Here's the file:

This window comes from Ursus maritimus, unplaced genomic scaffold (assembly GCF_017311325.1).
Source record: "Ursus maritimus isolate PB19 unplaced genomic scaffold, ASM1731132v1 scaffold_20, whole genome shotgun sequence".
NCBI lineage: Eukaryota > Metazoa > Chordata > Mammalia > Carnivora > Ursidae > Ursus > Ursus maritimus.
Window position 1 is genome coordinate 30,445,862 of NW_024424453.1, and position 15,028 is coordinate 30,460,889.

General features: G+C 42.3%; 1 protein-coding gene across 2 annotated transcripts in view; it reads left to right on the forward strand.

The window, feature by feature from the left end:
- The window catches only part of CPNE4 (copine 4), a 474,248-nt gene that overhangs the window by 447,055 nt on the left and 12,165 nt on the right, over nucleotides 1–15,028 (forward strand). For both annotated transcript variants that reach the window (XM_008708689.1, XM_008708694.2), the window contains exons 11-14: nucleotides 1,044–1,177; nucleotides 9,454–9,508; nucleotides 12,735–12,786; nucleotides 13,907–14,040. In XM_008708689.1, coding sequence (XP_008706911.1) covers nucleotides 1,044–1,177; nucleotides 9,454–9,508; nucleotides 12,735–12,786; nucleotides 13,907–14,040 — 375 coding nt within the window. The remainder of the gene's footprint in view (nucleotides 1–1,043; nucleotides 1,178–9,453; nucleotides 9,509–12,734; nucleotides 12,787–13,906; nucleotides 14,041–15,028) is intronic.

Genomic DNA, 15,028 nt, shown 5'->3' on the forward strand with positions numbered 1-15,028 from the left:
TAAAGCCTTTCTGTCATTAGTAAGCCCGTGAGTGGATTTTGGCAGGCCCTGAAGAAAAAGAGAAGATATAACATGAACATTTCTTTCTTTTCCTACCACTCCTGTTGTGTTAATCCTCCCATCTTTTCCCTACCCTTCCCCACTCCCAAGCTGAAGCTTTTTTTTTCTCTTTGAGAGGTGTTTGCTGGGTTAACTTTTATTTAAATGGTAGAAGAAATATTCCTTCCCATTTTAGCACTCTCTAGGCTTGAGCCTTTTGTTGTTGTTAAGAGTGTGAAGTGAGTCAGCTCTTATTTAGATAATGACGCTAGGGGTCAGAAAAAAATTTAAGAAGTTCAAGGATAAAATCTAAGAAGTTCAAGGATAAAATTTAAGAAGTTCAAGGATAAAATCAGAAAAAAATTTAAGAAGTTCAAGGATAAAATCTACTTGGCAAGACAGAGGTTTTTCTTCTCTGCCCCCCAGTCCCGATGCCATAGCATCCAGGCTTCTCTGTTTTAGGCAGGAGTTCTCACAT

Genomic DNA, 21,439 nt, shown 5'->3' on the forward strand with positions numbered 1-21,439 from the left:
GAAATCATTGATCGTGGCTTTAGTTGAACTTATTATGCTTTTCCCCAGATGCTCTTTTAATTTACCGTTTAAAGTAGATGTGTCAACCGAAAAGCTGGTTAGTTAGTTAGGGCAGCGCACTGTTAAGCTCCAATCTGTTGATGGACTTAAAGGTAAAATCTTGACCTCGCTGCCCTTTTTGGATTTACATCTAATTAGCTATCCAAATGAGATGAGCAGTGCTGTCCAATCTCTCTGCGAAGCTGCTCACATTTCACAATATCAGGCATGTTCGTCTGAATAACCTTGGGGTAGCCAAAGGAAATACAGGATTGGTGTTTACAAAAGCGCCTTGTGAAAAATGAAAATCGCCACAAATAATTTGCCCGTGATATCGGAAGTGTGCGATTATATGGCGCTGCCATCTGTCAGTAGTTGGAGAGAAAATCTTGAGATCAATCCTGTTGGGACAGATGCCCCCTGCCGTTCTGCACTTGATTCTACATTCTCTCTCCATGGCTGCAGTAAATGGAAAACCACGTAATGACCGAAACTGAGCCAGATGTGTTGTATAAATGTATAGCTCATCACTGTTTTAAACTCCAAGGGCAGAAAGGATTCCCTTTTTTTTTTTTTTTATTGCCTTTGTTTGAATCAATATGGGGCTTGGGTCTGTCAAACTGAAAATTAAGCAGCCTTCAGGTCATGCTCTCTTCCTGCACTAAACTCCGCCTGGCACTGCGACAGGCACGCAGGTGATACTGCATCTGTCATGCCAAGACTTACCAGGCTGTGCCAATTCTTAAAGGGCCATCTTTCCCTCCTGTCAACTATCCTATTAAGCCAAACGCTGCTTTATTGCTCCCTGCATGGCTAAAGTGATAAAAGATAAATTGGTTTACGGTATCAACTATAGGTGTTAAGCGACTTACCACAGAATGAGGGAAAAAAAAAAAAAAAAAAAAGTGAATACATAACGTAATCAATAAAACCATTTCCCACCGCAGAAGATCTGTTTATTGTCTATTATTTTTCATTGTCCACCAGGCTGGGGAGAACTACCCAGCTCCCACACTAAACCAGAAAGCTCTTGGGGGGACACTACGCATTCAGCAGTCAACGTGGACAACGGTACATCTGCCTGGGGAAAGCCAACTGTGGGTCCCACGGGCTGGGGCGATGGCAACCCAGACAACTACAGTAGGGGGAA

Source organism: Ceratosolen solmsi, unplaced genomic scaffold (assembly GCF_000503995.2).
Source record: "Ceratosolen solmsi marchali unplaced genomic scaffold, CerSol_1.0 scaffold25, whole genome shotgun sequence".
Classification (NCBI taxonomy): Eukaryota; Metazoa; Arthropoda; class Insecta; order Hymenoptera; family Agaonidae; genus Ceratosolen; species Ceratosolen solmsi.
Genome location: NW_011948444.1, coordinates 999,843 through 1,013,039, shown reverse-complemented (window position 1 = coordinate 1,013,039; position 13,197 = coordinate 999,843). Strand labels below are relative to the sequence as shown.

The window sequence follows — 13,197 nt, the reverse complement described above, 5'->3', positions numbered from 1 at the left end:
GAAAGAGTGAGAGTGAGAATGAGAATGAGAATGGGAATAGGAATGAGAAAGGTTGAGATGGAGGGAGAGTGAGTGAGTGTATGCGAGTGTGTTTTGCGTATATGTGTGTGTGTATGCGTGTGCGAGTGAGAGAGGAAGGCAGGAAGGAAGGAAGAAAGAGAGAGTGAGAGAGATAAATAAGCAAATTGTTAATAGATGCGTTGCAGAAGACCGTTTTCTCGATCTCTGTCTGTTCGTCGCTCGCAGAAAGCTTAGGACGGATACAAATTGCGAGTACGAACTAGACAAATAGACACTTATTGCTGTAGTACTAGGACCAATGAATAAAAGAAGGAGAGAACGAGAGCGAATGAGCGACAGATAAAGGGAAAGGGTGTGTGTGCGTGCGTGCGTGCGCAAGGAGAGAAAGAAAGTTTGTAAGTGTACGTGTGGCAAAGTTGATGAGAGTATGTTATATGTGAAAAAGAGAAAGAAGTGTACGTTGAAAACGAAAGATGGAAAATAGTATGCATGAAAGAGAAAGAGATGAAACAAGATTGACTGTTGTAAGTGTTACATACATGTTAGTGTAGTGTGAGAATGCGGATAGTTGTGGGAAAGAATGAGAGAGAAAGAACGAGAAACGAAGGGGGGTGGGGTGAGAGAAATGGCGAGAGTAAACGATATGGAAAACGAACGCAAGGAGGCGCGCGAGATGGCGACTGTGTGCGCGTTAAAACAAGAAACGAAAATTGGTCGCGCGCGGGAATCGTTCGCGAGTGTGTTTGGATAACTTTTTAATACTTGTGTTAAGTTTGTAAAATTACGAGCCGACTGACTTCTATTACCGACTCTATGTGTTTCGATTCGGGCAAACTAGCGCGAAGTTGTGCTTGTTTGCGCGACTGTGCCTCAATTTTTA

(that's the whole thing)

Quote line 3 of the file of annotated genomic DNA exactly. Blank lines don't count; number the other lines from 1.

NCBI lineage: Eukaryota > Metazoa > Chordata > Mammalia > Carnivora > Ursidae > Ursus > Ursus maritimus.